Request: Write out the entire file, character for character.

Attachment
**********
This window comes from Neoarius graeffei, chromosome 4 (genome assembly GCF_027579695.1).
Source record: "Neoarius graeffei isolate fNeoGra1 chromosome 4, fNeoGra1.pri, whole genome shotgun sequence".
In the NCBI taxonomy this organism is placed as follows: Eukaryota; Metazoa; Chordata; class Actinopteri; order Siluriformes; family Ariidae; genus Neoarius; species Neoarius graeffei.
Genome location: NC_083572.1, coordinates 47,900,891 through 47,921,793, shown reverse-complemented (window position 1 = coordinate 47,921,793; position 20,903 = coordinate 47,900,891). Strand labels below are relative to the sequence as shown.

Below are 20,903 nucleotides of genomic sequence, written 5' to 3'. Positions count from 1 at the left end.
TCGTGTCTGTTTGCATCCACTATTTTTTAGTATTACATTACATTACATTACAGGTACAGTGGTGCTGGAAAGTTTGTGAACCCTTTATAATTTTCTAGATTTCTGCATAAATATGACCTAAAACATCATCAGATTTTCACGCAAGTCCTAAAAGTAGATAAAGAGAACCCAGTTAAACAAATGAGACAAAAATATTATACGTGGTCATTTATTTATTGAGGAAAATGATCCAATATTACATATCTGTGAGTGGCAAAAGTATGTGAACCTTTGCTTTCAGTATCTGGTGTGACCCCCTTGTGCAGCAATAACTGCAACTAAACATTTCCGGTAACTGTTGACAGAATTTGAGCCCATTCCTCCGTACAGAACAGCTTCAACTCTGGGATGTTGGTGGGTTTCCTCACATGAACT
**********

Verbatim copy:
This window comes from Neoarius graeffei, chromosome 4 (genome assembly GCF_027579695.1).
Source record: "Neoarius graeffei isolate fNeoGra1 chromosome 4, fNeoGra1.pri, whole genome shotgun sequence".
In the NCBI taxonomy this organism is placed as follows: Eukaryota; Metazoa; Chordata; class Actinopteri; order Siluriformes; family Ariidae; genus Neoarius; species Neoarius graeffei.
Genome location: NC_083572.1, coordinates 47,900,891 through 47,921,793, shown reverse-complemented (window position 1 = coordinate 47,921,793; position 20,903 = coordinate 47,900,891). Strand labels below are relative to the sequence as shown.

Below are 20,903 nucleotides of genomic sequence, written 5' to 3'. Positions count from 1 at the left end.
TCGTGTCTGTTTGCATCCACTATTTTTTAGTATTACATTACATTACATTACAGGTACAGTGGTGCTGGAAAGTTTGTGAACCCTTTATAATTTTCTAGATTTCTGCATAAATATGACCTAAAACATCATCAGATTTTCACGCAAGTCCTAAAAGTAGATAAAGAGAACCCAGTTAAACAAATGAGACAAAAATATTATACGTGGTCATTTATTTATTGAGGAAAATGATCCAATATTACATATCTGTGAGTGGCAAAAGTATGTGAACCTTTGCTTTCAGTATCTGGTGTGACCCCCTTGTGCAGCAATAACTGCAACTAAACATTTCCGGTAACTGTTGACAGAATTTGAGCCCATTCCTCCGTACAGAACAGCTTCAACTCTGGGATGTTGGTGGGTTTCCTCACATGAACT